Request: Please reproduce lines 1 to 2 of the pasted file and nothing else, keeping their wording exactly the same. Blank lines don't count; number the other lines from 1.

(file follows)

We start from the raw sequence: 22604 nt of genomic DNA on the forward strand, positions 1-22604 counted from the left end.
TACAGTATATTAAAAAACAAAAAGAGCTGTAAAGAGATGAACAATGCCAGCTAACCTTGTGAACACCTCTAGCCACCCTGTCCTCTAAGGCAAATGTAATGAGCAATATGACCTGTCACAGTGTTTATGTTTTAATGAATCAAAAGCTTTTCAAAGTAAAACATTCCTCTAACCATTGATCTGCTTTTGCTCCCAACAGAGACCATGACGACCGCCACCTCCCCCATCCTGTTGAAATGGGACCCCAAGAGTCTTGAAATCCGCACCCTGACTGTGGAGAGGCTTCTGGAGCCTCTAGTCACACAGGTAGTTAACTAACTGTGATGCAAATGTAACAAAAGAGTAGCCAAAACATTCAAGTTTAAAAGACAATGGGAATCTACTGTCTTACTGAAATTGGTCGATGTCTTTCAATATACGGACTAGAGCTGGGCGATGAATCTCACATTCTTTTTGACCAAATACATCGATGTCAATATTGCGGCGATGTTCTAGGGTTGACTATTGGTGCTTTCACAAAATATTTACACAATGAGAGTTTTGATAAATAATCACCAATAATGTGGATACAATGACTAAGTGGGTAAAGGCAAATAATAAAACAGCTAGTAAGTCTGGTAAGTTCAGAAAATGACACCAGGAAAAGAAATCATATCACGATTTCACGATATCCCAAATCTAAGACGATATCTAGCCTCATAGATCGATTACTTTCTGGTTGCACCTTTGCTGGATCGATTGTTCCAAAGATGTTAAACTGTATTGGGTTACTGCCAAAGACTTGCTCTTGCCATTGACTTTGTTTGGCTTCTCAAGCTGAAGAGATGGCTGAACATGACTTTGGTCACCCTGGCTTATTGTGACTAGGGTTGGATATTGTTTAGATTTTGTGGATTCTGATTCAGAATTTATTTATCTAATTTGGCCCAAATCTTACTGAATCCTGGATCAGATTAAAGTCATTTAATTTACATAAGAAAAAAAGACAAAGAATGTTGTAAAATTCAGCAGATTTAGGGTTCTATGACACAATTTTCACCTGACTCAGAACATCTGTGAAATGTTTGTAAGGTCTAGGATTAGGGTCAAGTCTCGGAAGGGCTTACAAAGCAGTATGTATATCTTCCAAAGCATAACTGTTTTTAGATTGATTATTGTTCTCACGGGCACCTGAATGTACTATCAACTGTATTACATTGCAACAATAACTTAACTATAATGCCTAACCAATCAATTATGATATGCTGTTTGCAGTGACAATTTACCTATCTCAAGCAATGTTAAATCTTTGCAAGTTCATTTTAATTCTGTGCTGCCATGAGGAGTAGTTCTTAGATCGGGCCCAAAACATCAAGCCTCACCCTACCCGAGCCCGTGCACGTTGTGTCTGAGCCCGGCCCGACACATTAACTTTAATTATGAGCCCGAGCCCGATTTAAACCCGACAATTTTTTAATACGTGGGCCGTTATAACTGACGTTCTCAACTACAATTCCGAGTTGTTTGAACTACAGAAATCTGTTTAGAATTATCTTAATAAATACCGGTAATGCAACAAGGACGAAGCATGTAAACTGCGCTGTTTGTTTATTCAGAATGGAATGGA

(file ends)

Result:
We start from the raw sequence: 22604 nt of genomic DNA on the forward strand, positions 1-22604 counted from the left end.
TACAGTATATTAAAAAACAAAAAGAGCTGTAAAGAGATGAACAATGCCAGCTAACCTTGTGAACACCTCTAGCCACCCTGTCCTCTAAGGCAAATGTAATGAGCAATATGACCTGTCACAGTGTTTATGTTTTAATGAATCAAAAGCTTTTCAAAGTAAAACATTCCTCTAACCATTGATCTGCTTTTGCTCCCAACAGAGACCATGACGACCGCCACCTCCCCCATCCTGTTGAAATGGGACCCCAAGAGTCTTGAAATCCGCACCCTGACTGTGGAGAGGCTTCTGGAGCCTCTAGTCACACAGGTAGTTAACTAACTGTGATGCAAATGTAACAAAAGAGTAGCCAAAACATTCAAGTTTAAAAGACAATGGGAATCTACTGTCTTACTGAAATTGGTCGATGTCTTTCAATATACGGACTAGAGCTGGGCGATGAATCTCACATTCTTTTTGACCAAATACATCGATGTCAATATTGCGGCGATGTTCTAGGGTTGACTATTGGTGCTTTCACAAAATATTTACACAATGAGAGTTTTGATAAATAATCACCAATAATGTGGATACAATGACTAAGTGGGTAAAGGCAAATAATAAAACAGCTAGTAAGTCTGGTAAGTTCAGAAAATGACACCAGGAAAAGAAATCATATCACGATTTCACGATATCCCAAATCTAAGACGATATCTAGCCTCATAGATCGATTACTTTCTGGTTGCACCTTTGCTGGATCGATTGTTCCAAAGATGTTAAACTGTATTGGGTTACTGCCAAAGACTTGCTCTTGCCATTGACTTTGTTTGGCTTCTCAAGCTGAAGAGATGGCTGAACATGACTTTGGTCACCCTGGCTTATTGTGACTAGGGTTGGATATTGTTTAGATTTTGTGGATTCTGATTCAGAATTTATTTATCTAATTTGGCCCAAATCTTACTGAATCCTGGATCAGATTAAAGTCATTTAATTTACATAAGAAAAAAAGACAAAGAATGTTGTAAAATTCAGCAGATTTAGGGTTCTATGACACAATTTTCACCTGACTCAGAACATCTGTGAAATGTTTGTAAGGTCTAGGATTAGGGTCAAGTCTCGGAAGGGCTTACAAAGCAGTATGTATATCTTCCAAAGCATAACTGTTTTTAGATTGATTATTGTTCTCACGGGCACCTGAATGTACTATCAACTGTATTACATTGCAACAATAACTTAACTATAATGCCTAACCAATCAATTATGATATGCTGTTTGCAGTGACAATTTACCTATCTCAAGCAATGTTAAATCTTTGCAAGTTCATTTTAATTCTGTGCTGCCATGAGGAGTAGTTCTTAGATCGGGCCCAAAACATCAAGCCTCACCCTACCCGAGCCCGTGCACGTTGTGTCTGAGCCCGGCCCGACACATTAACTTTAATTATGAGCCCGAGCCCGATTTAAACCCGACAATTTTTTAATACGTGGGCCGTTATAACTGACGTTCTCAACTACAATTCCGAGTTGTTTGAACTACAGAAATCTGTTTAGAATTATCTTAATAAATACCGGTAATGCAACAAGGACGAAGCATGTAAACTGCGCTGTTTGTTTATTCAGAATGGAATGGA